Combine with all remaining ingredients, taste and adjust seasonings if necessary. Use immediately or store for up to two days. (Maybe more. It’s gone before then in my house.)
Other salad ingredients:
Romaine lettuce – chopped for salad, or use whole leaves as a wrap
ground beef or other meat of your choice, 2 – 4 oz. per person
chopped or very thinly sliced onion
Toss all ingredient except dressing; drizzle generously with dressing and serve.
This crustless quiche makes an easy primal/low-carb/gluten-free breakfast! It’s also a great way to use up leftover cooked meats and vegetables. And sneak some veggies into your diet. (It’s Paleo except for the sour cream/yogurt.)
It also reheats beautifully. One thing I don’t like about a lot of make-ahead-and-reheat egg dishes is they get kind of tough in the microwave. Not so with this recipe!
This recipe originally comes from Pinch of Yum, and it instantly became one of my favorite easy dips/sauces.
What makes it magic? It’s easy, it’s healthy, it’s versatile, it’s delicious!
Use it as a veggie or cracker dip. Smear it on just-cooked fish, chicken, or burgers. Use the thinner version to drizzle over fresh tomatoes, or roasted vegetables. I bet it would be amazing blended into twice-baked potatoes — or twice-baked cauliflower!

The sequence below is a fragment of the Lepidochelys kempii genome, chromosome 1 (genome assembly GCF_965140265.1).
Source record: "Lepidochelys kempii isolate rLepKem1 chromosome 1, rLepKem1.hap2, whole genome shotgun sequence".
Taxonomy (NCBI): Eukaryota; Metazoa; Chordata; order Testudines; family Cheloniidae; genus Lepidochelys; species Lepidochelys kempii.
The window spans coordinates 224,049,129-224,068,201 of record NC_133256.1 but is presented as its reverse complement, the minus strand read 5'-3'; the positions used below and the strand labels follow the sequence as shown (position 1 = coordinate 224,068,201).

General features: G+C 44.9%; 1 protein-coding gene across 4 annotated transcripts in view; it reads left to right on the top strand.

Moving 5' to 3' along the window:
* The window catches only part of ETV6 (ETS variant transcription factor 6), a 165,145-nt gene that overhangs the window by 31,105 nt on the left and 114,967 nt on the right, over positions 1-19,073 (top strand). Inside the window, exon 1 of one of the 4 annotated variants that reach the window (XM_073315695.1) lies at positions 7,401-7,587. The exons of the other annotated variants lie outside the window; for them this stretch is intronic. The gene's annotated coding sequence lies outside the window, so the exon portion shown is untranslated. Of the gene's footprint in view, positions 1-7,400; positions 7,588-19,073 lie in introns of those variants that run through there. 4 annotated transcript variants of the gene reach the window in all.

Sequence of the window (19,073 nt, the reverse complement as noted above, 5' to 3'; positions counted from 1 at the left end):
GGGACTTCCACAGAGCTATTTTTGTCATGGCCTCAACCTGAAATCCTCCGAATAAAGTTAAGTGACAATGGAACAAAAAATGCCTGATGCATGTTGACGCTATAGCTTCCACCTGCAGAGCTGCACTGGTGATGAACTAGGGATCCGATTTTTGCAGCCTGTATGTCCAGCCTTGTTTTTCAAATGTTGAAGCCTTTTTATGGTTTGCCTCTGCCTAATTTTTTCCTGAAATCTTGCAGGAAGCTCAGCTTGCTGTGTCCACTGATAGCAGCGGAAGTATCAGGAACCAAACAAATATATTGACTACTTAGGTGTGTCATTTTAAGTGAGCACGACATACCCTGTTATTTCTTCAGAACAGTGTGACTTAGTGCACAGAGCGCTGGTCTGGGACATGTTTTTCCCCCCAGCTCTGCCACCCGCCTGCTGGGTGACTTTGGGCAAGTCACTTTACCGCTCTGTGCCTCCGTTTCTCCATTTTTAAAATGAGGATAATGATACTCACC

Yesterday morning, I was doing a writing exercise that asked me to think about painful places I don’t want to return to, and how that relates to my current writing. As I mulled over possibilities, one that came back to me was late 2009, when my dad was dying. At the same time, my mom was slipping deeper into the grip of Alzheimer’s, and our kids were either away at college or soon to be there.
So many exits, all at once. All that loss brought out something in me I hadn’t experienced since my teenage years: eating because I just wanted to stop hurting — even if it was just for 30 minutes.